ART traffic control, barricades costing Albuquerque $4.3M

ALBUQUERQUE, N.M. (KRQE) – The Albuquerque Rapid Transit project will cost $119 million and it should be up and running a year from now. And while people may hate the sight of all those orange barrels and detour signs, to one company they’re a gold mine.

Driving over the Rio Grande in downtown Albuquerque lately isn’t so serene.

ART Traffic Control Costs:

Phase One: $853,910

Phase Two: $996,360

Phase Three: $490,025

Phase Four: $1,108,385

Phase Five: $865,220

Grand Total: $4,313,900  

“Hectic, it’s just too, too much,” said Athena Morning-Star, a University of New Mexico student.

“It looks like it’s going to be good, but as of right now it looks pretty bad,” said Samir Gulmohammad.

“It’s obviously one of the biggest projects that the city of Albuquerque has done in a long time,” said Melissa Lozoya, Acting Director for the City of Albuquerque’s Department of Municipal Development.

ART is also one of the most expensive projects. The $119 million project is paving the way for a new transit system on Central Avenue from Unser all the way to Tramway.

The federal government will pay for most of that, but at least $13 million will come from the city.

KRQE News 13 went to the city’s Department of Municipal Development to break down some of the costs.

“The $119 {million} is the guaranteed maximum price that we negotiated with the contractor for the project, and it includes all aspects of the project,” Lozoya said.

But once the nearly nine-mile bus route is up and running, there’s one expensive part of the project that won’t be around for the grand opening.

Things like orange barrels, road closure signs, and barricades are costing the city of Albuquerque more than $4.3 million, and in the end, they’ll disappear.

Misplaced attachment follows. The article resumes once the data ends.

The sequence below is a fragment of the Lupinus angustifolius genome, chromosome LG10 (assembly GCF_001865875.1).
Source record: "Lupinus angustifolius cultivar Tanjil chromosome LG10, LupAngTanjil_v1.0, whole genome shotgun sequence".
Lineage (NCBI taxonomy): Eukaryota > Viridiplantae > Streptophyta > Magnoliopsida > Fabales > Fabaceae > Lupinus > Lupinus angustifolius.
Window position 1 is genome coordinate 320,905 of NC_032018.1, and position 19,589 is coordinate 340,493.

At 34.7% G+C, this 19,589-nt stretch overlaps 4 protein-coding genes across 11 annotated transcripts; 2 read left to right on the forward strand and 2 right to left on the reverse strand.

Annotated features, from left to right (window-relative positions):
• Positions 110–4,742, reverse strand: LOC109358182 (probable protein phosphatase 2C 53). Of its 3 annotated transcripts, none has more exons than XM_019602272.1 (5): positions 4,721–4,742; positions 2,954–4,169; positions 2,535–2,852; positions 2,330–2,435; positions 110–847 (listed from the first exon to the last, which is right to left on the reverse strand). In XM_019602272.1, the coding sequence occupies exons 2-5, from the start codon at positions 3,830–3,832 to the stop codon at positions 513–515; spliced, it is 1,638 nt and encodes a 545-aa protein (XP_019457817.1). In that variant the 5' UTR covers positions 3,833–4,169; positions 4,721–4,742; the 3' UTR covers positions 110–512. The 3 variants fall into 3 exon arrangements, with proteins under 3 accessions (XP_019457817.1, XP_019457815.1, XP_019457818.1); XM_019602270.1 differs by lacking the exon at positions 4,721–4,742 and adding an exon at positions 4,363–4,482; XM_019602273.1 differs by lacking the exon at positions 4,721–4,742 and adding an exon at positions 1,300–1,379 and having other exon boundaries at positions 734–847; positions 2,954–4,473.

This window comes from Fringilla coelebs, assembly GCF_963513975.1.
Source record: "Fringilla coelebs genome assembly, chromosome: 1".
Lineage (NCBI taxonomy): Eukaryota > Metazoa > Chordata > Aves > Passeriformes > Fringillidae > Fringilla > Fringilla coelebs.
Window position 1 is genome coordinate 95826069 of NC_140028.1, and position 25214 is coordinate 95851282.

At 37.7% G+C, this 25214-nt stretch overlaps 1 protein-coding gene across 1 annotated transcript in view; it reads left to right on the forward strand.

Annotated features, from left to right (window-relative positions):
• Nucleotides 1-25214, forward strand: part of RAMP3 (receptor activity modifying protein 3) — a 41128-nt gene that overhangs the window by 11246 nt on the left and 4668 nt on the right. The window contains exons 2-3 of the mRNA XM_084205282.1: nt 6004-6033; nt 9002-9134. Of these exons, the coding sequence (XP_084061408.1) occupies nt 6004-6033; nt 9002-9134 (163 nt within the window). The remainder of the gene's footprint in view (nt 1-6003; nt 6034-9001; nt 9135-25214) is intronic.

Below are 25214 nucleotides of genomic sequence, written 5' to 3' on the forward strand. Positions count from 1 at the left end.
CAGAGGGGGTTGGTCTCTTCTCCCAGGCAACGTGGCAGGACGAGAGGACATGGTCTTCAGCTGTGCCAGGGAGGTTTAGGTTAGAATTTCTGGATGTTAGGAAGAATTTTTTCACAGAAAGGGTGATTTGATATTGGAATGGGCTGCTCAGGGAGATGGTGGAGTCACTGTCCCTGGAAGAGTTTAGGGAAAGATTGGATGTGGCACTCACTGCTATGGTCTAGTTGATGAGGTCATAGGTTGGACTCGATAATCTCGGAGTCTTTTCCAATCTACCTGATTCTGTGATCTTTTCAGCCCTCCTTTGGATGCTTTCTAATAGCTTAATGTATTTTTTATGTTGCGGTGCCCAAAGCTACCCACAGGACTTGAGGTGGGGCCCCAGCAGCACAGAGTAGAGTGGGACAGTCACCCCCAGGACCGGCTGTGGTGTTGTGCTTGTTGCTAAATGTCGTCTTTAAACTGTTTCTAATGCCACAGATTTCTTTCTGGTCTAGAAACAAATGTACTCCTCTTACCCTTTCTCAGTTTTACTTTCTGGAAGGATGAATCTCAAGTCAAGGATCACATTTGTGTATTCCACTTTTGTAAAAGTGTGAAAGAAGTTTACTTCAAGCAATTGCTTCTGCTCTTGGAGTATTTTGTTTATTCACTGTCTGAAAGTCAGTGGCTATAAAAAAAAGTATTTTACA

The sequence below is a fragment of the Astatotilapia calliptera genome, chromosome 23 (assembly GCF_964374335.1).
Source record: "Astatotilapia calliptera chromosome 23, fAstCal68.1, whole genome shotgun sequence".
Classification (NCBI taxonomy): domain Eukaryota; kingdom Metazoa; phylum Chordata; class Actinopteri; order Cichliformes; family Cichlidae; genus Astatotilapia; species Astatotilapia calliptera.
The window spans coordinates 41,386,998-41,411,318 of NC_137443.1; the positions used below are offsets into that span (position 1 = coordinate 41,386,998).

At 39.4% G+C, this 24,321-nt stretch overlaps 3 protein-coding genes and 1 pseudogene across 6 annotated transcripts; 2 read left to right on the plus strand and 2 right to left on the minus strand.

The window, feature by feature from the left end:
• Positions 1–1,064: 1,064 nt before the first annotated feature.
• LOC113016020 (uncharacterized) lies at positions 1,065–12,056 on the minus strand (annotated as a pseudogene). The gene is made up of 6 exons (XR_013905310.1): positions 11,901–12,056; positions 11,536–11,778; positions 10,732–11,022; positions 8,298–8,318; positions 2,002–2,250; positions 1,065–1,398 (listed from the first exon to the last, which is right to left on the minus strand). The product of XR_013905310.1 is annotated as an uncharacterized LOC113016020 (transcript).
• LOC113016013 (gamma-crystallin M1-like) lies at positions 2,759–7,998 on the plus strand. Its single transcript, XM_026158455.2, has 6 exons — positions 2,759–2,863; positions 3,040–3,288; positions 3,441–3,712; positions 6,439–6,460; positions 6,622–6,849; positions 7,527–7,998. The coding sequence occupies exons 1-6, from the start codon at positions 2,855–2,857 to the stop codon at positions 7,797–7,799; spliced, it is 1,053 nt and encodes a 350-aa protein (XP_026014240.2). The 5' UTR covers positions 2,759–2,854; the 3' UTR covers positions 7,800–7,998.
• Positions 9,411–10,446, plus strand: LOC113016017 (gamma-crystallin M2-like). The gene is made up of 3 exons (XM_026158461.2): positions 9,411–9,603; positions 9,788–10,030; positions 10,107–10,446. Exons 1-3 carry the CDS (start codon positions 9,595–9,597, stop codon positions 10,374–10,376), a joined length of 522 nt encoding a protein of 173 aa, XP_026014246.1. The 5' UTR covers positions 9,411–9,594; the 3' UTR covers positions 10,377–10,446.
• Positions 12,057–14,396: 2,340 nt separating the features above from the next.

The cost for traffic control in a construction zone also includes paying workers to move those barricades.

“We want to make sure that the public is safe,” said Lozoya.

And since the city doesn’t own the barricades or have the crews to manage them, ART contractor Bradbury Stamm is subcontracting traffic control to Southwest Safety.

“Whether it’s residential or business, the traffic control costs will vary, but for the most part they’re about five percent of the total project cost,” Lozoya told KRQE News 13.

Officials couldn’t tell KRQE News 13 how much the city of Albuquerque spends on traffic control for construction zones in a year.

However, Lozoya said the $4.3 million for the ART project is still more cost-effective than it would be for the city to buy, store, and maintain its own fleet of barricades and signs, as well as hire the workers to deploy them.

Lozoya said the cost for ART traffic control is money well spent.

“I would say so because it really does provide clear guidance to everyone that’s using the corridor during construction on where they should and shouldn’t be,” she added.

“It’s not like a tangible thing that we get to keep that we’re paying for in that aspect, but it’s part of the process, it keeps people safe, so I think it’s necessary,” said Mallory Wolff, who lives in Albuquerque.

Whether people ignore the $4.3 million traffic controls and barricades during construction is another story.

But by this time next year, that stretch of Central Avenue will take on a whole new look.

Read more about the ART project: provides commenting to allow for constructive discussion on the stories we cover. In order to comment here, you acknowledge you have read and agreed to our Terms of Service. Users who violate these terms, including use of vulgar language or racial slurs, will be banned. Please be respectful of the opinions of others. If you see an inappropriate comment, please flag it for our moderators to review.

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